Ways to help children cope better in an ever changing world:
· Visual schedules to reduce anxiety and know what is coming up next
· Creating a safe space to escape to
· Establishing a way to say “I need a break/ to be alone”
· Make choices from two options
· Prompted through situations
· Social stories
· Calming activities
· Regular routines
Developing dynamic intelligence
· Adding very slight differences to existing routines
· Adding variations to existing interactions
· Providing just enough support that the child can feel competent
· Experiencing new situations
· Experiencing new people
· Experiencing a new route
· Doing things very slightly differently just enough to be noticeable but not to create chaos
The two lists above are of just a few ideas that you can do and for some children it will be too much and for others can take on more, each child really varies.
Dynamic situations are subjective but include anything that requires moment-to-moment analysis and ongoing change, this is most situations and experiences in life and particularly interaction. Interactions are generally so dynamic because you just don’t know what the next person is going to say or do in response to your actions and then following on from that you can choose absolutely anything in how you decide to respond to them.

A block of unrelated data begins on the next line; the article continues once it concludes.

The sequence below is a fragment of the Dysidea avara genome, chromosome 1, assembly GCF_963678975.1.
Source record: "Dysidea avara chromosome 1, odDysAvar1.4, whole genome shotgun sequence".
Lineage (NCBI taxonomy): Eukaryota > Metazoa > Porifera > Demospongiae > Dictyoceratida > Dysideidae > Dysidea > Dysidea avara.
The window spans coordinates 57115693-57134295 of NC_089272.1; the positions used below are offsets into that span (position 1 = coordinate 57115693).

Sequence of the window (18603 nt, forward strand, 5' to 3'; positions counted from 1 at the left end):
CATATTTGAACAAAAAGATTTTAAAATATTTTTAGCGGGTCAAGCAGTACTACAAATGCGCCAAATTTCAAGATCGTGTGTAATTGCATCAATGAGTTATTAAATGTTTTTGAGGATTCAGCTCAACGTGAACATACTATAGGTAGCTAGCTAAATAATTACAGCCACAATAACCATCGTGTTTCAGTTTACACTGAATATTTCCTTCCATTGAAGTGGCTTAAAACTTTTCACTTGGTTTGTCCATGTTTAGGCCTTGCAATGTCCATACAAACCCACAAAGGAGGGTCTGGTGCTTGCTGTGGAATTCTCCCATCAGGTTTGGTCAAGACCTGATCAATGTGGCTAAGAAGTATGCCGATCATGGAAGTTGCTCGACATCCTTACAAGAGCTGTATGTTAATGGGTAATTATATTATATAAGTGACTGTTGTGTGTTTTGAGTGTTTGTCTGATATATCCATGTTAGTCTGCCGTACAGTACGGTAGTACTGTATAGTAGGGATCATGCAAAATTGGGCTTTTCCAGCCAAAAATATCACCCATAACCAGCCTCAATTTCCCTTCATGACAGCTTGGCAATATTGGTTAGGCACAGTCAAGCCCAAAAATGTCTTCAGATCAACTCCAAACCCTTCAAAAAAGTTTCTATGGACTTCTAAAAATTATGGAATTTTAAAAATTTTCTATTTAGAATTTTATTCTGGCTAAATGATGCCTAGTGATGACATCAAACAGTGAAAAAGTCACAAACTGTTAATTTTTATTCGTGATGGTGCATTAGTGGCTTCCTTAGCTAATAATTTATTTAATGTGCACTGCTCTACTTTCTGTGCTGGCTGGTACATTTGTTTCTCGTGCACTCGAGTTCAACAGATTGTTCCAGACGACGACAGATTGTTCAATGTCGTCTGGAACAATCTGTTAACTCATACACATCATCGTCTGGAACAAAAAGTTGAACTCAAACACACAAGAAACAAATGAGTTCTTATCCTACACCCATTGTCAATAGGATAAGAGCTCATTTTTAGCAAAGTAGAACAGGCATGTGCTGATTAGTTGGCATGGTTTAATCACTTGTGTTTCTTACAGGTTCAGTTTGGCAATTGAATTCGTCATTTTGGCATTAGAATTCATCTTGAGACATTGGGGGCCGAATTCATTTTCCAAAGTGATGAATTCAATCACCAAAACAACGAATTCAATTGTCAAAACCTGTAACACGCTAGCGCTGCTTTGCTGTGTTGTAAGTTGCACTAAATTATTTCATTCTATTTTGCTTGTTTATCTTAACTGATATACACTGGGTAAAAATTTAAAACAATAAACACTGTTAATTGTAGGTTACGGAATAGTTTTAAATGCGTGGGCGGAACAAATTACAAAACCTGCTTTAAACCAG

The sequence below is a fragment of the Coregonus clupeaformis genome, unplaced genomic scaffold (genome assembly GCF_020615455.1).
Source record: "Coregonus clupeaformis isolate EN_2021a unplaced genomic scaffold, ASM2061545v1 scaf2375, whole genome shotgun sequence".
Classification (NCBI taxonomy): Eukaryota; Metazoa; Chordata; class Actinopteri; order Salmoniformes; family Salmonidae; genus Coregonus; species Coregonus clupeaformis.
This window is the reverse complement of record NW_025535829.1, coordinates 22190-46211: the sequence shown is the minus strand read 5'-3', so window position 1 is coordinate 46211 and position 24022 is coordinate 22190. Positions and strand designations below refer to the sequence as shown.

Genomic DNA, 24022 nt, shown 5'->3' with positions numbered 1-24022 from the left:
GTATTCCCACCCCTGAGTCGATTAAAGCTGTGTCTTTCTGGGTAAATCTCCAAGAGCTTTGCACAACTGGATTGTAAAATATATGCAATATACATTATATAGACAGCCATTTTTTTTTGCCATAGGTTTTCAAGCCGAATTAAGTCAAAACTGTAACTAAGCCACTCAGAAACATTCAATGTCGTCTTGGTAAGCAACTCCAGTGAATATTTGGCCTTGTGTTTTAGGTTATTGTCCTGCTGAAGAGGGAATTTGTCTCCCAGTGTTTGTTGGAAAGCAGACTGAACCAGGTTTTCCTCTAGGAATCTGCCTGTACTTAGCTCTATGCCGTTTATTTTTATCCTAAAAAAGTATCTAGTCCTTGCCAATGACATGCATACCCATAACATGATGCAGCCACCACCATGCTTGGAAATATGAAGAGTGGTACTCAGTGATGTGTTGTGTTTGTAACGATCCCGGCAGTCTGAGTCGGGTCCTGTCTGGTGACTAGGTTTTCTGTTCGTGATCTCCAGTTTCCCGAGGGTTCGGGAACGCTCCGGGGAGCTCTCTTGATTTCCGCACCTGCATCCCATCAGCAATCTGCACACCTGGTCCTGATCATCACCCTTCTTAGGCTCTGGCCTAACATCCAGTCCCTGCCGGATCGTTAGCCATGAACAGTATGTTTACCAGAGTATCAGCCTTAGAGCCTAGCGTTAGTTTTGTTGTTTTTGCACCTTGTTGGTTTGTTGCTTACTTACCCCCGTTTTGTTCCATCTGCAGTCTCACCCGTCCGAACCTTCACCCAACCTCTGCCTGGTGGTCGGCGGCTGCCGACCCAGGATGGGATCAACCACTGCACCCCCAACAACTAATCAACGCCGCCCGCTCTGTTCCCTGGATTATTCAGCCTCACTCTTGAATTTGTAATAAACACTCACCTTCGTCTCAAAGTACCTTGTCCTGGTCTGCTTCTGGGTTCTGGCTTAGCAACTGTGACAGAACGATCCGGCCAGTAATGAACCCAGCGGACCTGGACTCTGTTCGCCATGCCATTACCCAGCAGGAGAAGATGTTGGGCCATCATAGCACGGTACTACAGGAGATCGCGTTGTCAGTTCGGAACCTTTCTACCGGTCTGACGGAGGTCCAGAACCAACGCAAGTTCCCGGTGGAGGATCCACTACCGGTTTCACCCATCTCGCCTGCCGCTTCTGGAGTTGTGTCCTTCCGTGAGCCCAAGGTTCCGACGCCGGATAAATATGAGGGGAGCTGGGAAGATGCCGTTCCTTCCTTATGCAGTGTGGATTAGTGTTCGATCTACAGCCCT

There are so many things that can be considered as helping a person improve their quality of life from developing speech to self help skills, learning to cook and interacting with others to developing relationships and holding down a job that provides good job satisfaction with friends in life and no fear of going out. Essentially these all come down to dynamic intelligence and dynamic analysis as the route of the ability. Considering this is one of the biggest challenges children and adults with autism face, this is what we should prioritise in terms of where our attention goes to improve dynamic intelligence. If you would like to learn more about how to support your child with this through the RDI® programme then please contact me to arrange a time to discuss at firstname.lastname@example.org